Cults are back with their fourth album Host, brought to life with live instrumentation and a reimagined sound. Fresh, lush and bold this collection of songs are some of their strongest and most exciting yet. Gimmie explore its writing and recording with Cults duo Madeline Follin and Brian Oblivion.
How has your day been?
MADELINE FOLLIN: We just got back from practicing for our virtual show tomorrow [laughs]; we recorded a radio session today too, it kind of felt like normal life today!
What was one of the most fun moments you had while making new album Host?
BRIAN OBLIVION: We spent three weeks out in the middle of nowhere in Arizona just trying to focus on really finishing the songs. We got a house with a pool! We just hung out in the crazy cactus desert and did nothing but work on music, all day and all night—it was a really special fun time.
Was there anything in particular that drew you to Arizona?
BO: Not really, it was cheap and close to where we already were [laughs]. We were at South by Southwest and flights were a fortune ‘cause everyone is going back and forth to New York from SXSW, we were like ‘where can we go around here that’s different? We can wait it out’. Our engineer lives in L.A. so he could just drive out to the desert.
I understand that you spent two months demoing before you went to Arizona and you were both on a different page as far as you wanted things to sound?
MF: Yeah. We always will start throwing ideas at the wall whenever we start recording. I feel like it was more that Brian and I don’t really have the same taste in music or art or anything [laughs], which is maybe why our band sounds the way it does. Whenever we’re starting a record we want to make sure that we’re both on the same page and we’re both completely happy with the direction we’re heading so sometimes it takes a little bit longer to figure out exactly what that is.
This is the first time that Cults have had live instruments on a record?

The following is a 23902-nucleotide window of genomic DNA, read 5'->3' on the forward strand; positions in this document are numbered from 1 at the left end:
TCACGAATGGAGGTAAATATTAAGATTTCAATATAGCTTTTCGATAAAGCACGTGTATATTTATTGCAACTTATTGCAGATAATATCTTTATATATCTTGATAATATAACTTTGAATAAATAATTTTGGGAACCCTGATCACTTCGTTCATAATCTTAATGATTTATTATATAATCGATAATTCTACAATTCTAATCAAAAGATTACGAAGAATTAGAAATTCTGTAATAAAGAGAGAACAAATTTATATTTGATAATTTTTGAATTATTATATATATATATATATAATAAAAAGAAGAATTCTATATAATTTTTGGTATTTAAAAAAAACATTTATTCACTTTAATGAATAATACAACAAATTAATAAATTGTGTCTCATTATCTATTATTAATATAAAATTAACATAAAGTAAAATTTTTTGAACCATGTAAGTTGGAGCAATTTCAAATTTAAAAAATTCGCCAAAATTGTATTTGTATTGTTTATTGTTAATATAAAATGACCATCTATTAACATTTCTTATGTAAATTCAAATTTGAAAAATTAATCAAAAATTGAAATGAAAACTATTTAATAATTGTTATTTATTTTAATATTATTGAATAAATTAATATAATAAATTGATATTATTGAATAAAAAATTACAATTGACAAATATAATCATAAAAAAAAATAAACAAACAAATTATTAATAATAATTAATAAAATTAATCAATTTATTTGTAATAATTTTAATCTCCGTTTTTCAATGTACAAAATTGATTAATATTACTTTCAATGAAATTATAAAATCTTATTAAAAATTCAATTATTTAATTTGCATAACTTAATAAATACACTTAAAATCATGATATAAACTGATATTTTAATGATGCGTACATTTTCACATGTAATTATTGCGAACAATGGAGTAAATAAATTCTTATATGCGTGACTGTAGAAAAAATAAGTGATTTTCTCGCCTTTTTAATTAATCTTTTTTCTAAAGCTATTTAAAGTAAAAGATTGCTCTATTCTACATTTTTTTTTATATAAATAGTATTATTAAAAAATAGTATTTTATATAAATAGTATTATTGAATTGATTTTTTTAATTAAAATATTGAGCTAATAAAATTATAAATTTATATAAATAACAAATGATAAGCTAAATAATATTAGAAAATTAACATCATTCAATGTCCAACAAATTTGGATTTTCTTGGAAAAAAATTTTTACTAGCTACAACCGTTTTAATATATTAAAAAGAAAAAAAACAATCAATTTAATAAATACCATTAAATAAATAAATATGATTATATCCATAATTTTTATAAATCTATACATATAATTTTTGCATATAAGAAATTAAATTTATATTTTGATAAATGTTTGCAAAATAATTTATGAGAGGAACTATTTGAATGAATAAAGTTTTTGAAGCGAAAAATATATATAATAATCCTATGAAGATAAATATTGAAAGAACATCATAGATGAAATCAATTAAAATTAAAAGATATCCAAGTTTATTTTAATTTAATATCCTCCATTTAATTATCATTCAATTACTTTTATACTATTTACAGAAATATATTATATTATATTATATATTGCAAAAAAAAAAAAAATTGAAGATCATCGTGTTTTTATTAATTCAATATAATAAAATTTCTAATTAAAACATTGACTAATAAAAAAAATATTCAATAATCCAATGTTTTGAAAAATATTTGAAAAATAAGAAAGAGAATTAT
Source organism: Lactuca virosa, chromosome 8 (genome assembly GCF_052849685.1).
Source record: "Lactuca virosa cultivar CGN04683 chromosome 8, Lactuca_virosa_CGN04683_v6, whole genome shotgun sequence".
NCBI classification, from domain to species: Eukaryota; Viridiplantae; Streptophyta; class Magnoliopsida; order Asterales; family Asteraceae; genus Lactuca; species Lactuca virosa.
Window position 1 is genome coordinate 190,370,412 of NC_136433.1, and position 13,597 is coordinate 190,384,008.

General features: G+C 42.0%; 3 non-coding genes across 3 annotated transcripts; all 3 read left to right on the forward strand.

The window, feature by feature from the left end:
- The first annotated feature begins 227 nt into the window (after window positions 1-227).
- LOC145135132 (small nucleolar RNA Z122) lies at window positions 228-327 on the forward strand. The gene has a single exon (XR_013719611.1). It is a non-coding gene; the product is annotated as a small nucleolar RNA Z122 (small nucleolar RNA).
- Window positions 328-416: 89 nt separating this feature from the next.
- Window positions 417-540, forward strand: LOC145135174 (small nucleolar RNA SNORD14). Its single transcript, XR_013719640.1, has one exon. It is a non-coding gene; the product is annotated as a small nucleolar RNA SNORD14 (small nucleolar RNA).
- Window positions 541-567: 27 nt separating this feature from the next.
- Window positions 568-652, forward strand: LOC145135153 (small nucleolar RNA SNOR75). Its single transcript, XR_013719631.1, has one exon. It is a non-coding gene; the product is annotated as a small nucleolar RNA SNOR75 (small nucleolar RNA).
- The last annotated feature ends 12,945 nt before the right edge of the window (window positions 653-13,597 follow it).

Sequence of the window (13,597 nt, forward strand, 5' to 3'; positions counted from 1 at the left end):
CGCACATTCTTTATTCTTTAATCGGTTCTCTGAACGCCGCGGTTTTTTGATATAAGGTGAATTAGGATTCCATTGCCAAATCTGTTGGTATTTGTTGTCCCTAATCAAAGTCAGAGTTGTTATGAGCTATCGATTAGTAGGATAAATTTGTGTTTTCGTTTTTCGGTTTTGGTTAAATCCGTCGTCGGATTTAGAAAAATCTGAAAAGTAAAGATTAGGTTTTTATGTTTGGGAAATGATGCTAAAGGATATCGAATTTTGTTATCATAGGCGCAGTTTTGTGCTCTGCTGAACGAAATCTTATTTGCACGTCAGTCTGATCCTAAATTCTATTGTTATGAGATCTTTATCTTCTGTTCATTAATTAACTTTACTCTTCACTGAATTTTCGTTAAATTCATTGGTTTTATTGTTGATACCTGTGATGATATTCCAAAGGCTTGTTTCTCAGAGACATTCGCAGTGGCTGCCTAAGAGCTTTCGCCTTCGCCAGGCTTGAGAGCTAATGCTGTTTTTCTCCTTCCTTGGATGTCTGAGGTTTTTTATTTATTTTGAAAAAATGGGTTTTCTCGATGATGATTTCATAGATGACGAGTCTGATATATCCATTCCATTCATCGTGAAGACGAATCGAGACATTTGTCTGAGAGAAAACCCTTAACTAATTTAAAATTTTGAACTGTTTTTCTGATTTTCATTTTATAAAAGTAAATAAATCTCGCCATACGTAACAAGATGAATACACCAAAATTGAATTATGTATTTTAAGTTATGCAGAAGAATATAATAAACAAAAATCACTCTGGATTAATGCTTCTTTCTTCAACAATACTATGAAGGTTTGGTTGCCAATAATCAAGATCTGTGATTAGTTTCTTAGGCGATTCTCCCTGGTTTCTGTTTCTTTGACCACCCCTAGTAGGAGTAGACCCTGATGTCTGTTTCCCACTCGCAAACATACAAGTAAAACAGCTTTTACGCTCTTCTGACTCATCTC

BO: It’s not the first, we had some string players on Static, but it’s definitely by far the furthest we’ve taken though.
MF: We were working in New York and we couldn’t agree on which direction we wanted to head into so we went to Arizona to lock ourselves in and not have any distractions to figure out what we wanted. He would chose a sound for something and I would be ‘I hate this!’ and then I would pick something and he’d be ‘This isn’t the vibe I want’ and then [producer] Shane [Stoneback] who was there with us said, “What if we have someone come and put down live strings? Is that something you guys could see as a direction for this?” Two days later our friend Tess [Scott-Suhrstedt] came and played viola on the songs, that’s when we realised what we wanted.
There seems to be a lot of playfulness and experimentation on this record. Was there anything that you tried different from what you might normally do?
BO: This record is way different rhythmically than anything that we’ve done—that’s all Madeline. I remember there was a day where I was out of it and I didn’t feel like looking at a computer and I was like ‘we have to get something done today!’ Madeline and I have thousands of these drum loops that we’ve collected over the years, I told her to just listen to them and pick the ones she liked the most. Madeline’s like ‘That sounds like busy work, that doesn’t sound like a job’ [laughs]. I was like, ‘no, do it, it’s going to be worth it!’ It totally was because all the stuff that she liked was maybe like more bossa nova beats or more jungle beats, things that I would have never started a song with. There’s something vaguely tropical about the album to me, that’s something that definitely came from Madeline and something I’m definitely excited about!
I saw the online Lollapalooza set you did where you played some of the new tracks, they sounded so great live.
BO: Thank you! A weird thing about the pandemic is we were playing the songs yesterday to get ready for our show and our manager was there and she was like “Wow! It sounds so great. Even the old songs sound better. Why does even the old ones sound better?” I said ‘Well, Heidi, I don’t think we’ve ever practiced before!’ [laughs]. Normally we practice for two weeks and then we learn on the road. This time we were just practicing to stay sane in a way. We’re very well practiced.
I saw that in September when you were making the album that there was a whiteboard with song titles you were working through and I spied 18 songs, only 12 made the album.
BO: Yes, there are many left!
There was one that caught my eye called ‘Poodles Dancing’!
BO: That’s a real song! [laughs]. ‘Poodles Dancing’ is a hit!